Monday, November 17, 2008

Howl's Moving Castle

One of the great discoveries of this year for me was Hayao Miyazaki. For years I'd heard of his films My Neighbor Totoro, Princess Mononoke, and Spirited Away, but never bothered to check them out. When I did, I wanted to kick myself for not watching them sooner. Miyazaki has an innate gift for capturing the spirit of childhood, something few, if any, other directors can. Japan is still a chauvinsitic society and the vast majority of animated films focus on male characters, so I was incredibly surprised to see how feminist Miyazki's work was. In his films, female characters would discover a fundamental truth about themselves, growing up while still remaining children. Working my way through his filmography, I popped in Howl's Moving Castle with relish. Sadly, it did not meet expectations.

The film centers on Sophie, a young hat vendor who is literally swept off her feet by the wizard Howl. This angers the Witch of the Waste, who loves Howl and turns Sophie into an old woman out of jealousy. Hoping to break the curse, Sophie tracks down Howl's castle, which roams the landscape, a behemoth on spindly, chicken-like legs. Inside, she meets Howl's companions, a young boy named Markl and a fire demon named Calcifer. We quickly learn that the residents of the castle have curses of their own and are unable to fix themselves, much less Sophie. Nevertheless, she stays on as a cleaning lady.

Soon, the plot begins to diverge. Howl receives a summons from the king; he is going to war and needs his trained wizards to help. Howl, an ardent pacifist (or a coward, when you consider his general personality), tries to weasel his way out of going by sending Sophie in his stead. This results in a second main plot, one that puts forward an overt anti-war message. This wouldn't have been a problem if it fit into Sophie's story or if it was the only A plot, but the disparity of the two storylines ensures that neither is explored properly.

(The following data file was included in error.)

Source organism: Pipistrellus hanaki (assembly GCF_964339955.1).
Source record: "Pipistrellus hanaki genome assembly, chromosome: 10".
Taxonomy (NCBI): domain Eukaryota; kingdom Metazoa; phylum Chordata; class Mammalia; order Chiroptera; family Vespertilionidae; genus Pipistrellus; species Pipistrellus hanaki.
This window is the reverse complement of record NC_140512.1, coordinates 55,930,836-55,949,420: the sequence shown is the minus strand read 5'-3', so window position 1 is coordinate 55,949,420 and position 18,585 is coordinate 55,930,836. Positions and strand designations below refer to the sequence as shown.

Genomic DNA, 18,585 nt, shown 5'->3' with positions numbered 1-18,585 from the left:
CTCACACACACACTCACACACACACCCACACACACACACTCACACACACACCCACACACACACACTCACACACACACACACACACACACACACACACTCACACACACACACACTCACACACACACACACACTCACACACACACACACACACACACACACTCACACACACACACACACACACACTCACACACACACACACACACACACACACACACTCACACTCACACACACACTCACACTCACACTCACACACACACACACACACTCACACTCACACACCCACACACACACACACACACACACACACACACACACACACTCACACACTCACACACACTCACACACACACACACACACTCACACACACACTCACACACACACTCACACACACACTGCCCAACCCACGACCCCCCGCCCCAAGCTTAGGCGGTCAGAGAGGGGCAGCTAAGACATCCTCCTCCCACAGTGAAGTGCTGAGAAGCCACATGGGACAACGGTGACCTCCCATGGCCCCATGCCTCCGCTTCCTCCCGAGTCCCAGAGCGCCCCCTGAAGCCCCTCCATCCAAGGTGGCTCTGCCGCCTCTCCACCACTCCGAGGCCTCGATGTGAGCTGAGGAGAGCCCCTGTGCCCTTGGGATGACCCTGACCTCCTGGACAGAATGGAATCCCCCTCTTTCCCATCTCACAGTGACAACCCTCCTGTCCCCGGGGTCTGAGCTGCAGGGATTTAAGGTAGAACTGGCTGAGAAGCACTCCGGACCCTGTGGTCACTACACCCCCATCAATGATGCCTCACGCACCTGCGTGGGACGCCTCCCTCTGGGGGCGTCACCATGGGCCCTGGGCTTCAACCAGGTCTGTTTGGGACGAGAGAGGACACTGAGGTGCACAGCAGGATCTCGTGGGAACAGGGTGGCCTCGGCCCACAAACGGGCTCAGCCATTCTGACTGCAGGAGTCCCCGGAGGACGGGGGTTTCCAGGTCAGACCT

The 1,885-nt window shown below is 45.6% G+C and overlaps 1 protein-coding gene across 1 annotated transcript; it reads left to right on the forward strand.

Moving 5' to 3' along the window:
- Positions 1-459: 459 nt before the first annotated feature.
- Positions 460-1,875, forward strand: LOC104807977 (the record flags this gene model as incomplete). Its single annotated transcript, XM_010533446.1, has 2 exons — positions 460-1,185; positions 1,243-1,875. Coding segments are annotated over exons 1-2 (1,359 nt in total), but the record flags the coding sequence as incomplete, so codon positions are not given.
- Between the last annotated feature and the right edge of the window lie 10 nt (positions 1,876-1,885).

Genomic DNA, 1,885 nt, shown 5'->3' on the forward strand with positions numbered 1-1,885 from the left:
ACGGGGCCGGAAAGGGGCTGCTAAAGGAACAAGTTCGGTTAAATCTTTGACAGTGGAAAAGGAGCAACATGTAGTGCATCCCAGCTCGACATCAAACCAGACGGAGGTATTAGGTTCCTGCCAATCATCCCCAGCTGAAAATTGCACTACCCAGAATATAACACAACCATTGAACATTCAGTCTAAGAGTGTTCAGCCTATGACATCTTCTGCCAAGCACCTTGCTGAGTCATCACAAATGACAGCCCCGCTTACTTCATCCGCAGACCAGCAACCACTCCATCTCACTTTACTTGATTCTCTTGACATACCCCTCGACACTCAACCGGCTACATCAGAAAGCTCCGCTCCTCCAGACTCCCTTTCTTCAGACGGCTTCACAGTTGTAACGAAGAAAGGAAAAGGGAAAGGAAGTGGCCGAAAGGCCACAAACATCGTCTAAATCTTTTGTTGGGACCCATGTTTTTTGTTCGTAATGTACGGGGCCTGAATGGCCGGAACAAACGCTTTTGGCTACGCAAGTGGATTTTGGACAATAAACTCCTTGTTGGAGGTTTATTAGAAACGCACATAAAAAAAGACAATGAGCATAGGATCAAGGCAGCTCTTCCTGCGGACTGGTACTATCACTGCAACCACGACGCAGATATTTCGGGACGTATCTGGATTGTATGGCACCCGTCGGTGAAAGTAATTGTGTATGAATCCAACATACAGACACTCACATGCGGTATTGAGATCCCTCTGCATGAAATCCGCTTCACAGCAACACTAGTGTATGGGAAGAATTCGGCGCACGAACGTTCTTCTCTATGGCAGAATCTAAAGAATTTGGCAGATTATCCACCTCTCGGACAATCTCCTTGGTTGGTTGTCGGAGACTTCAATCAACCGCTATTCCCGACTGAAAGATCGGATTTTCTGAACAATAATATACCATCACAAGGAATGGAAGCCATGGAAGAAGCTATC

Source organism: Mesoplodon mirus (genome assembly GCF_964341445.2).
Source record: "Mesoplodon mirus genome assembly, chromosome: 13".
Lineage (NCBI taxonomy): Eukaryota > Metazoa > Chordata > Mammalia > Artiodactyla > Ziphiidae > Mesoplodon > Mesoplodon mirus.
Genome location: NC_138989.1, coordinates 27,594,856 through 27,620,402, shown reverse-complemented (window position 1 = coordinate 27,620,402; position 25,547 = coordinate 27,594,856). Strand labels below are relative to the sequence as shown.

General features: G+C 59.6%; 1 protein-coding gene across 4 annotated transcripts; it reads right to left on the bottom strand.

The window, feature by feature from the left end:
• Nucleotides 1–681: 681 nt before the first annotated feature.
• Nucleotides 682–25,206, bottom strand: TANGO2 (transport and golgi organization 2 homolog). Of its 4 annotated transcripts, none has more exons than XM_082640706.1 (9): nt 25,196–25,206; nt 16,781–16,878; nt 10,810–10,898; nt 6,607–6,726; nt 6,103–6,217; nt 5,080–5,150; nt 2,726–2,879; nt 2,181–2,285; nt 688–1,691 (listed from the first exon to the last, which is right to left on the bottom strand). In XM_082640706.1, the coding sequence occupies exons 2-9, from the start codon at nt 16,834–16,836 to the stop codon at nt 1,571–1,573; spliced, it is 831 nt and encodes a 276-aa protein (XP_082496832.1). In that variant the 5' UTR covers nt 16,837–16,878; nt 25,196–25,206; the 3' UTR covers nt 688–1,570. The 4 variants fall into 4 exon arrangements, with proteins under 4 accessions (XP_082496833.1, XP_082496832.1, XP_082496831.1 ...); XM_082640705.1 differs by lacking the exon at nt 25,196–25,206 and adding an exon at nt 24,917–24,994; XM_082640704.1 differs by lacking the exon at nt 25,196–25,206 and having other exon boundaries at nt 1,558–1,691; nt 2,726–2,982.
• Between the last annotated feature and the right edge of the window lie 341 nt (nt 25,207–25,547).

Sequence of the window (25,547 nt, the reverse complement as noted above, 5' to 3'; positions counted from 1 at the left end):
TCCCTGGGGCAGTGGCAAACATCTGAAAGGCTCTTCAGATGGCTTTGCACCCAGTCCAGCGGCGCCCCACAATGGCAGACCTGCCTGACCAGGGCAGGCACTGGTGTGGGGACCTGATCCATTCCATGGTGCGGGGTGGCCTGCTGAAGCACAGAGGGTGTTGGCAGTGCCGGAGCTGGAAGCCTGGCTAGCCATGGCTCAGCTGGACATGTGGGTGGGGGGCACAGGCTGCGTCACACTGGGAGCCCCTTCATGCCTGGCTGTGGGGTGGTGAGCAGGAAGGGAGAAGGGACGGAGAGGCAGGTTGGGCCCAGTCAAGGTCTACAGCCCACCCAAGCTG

And that is the ultimate failing of the movie. Whereas Hiyazaki's other films weave messages so perfectly in the mix that they're more intelligent and subtle than most adult drama, Howl's message is only skin deep. Sophie's story is clearly a reminiscience on age, while Howl's is one of the futility of war. Like the titular castle, the movie seems to be cobbled together by parts that don't really fit, and the whole time you're just waiting for it to crumble.

This is certainly one of Miyazaki's most beautiful films, but pretty films are never worth repeat watches; compare this to Spirited Away or My Neighbor Totoro, multlayered tapestries that captured the grandeur and simplicity of life and the shallowness of Howl is all the more glaring. And what of Sophie? Miyazaki's work has always been a breath of fresh air not only for its originality and visual splendor, but for its overt feminism, a rarity in both the still-chauvinistic Japanese culture and in children's films in general. Sophie seems like the latest strong heroine, but through the course of the film becomes more of a plot device than a protagonist; she exists almost outside of the plot, gently guiding it to its next checkpoint. At the end of a Miyazaki film, the hero has learned a fundamental truth about herself and is stronger for it. What has Sophie learned by the end: don't get cursed by witches? Do be loved by a wizard? I don't really know.

And what's up with the dub cast? Disney's done a great job finding the perfect voice cast to dub Miyazaki's other films into English, to the point that they are the only foreign films I not only enjoy dubbed, but possibly prefer, but, with the exceptions of Jean Simmons and Christian Bale, the actors are terribly miscast. Billy Crystal giving a demon from the stars a New York accent? The bit parts sounding like a bad RPG video game? Someone dropped the ball

As many faults as I found, I was still entertained somewhat. I'd still recommend this purely because kids would love it. Parents might too, but anyone who's followed Miyazaki's work might be very disappointed.


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